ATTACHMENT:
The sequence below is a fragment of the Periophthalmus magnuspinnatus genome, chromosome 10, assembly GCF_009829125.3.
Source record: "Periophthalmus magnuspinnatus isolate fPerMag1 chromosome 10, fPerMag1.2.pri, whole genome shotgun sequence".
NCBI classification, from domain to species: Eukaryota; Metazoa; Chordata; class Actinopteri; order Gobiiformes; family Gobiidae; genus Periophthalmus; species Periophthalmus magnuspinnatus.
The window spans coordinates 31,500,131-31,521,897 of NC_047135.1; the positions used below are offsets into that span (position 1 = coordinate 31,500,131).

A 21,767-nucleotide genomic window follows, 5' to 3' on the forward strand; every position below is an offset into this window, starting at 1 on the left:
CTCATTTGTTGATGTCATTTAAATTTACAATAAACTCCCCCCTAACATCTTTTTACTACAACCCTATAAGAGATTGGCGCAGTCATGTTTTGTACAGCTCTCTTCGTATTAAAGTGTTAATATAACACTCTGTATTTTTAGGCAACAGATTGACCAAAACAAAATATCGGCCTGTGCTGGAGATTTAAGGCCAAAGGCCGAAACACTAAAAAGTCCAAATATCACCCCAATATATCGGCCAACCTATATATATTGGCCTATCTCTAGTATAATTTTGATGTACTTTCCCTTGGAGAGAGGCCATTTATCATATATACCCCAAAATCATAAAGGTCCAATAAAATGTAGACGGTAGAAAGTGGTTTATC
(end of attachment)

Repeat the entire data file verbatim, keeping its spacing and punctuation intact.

The sequence below is a fragment of the Periophthalmus magnuspinnatus genome, chromosome 10, assembly GCF_009829125.3.
Source record: "Periophthalmus magnuspinnatus isolate fPerMag1 chromosome 10, fPerMag1.2.pri, whole genome shotgun sequence".
NCBI classification, from domain to species: Eukaryota; Metazoa; Chordata; class Actinopteri; order Gobiiformes; family Gobiidae; genus Periophthalmus; species Periophthalmus magnuspinnatus.
The window spans coordinates 31,500,131-31,521,897 of NC_047135.1; the positions used below are offsets into that span (position 1 = coordinate 31,500,131).

A 21,767-nucleotide genomic window follows, 5' to 3' on the forward strand; every position below is an offset into this window, starting at 1 on the left:
CTCATTTGTTGATGTCATTTAAATTTACAATAAACTCCCCCCTAACATCTTTTTACTACAACCCTATAAGAGATTGGCGCAGTCATGTTTTGTACAGCTCTCTTCGTATTAAAGTGTTAATATAACACTCTGTATTTTTAGGCAACAGATTGACCAAAACAAAATATCGGCCTGTGCTGGAGATTTAAGGCCAAAGGCCGAAACACTAAAAAGTCCAAATATCACCCCAATATATCGGCCAACCTATATATATTGGCCTATCTCTAGTATAATTTTGATGTACTTTCCCTTGGAGAGAGGCCATTTATCATATATACCCCAAAATCATAAAGGTCCAATAAAATGTAGACGGTAGAAAGTGGTTTATC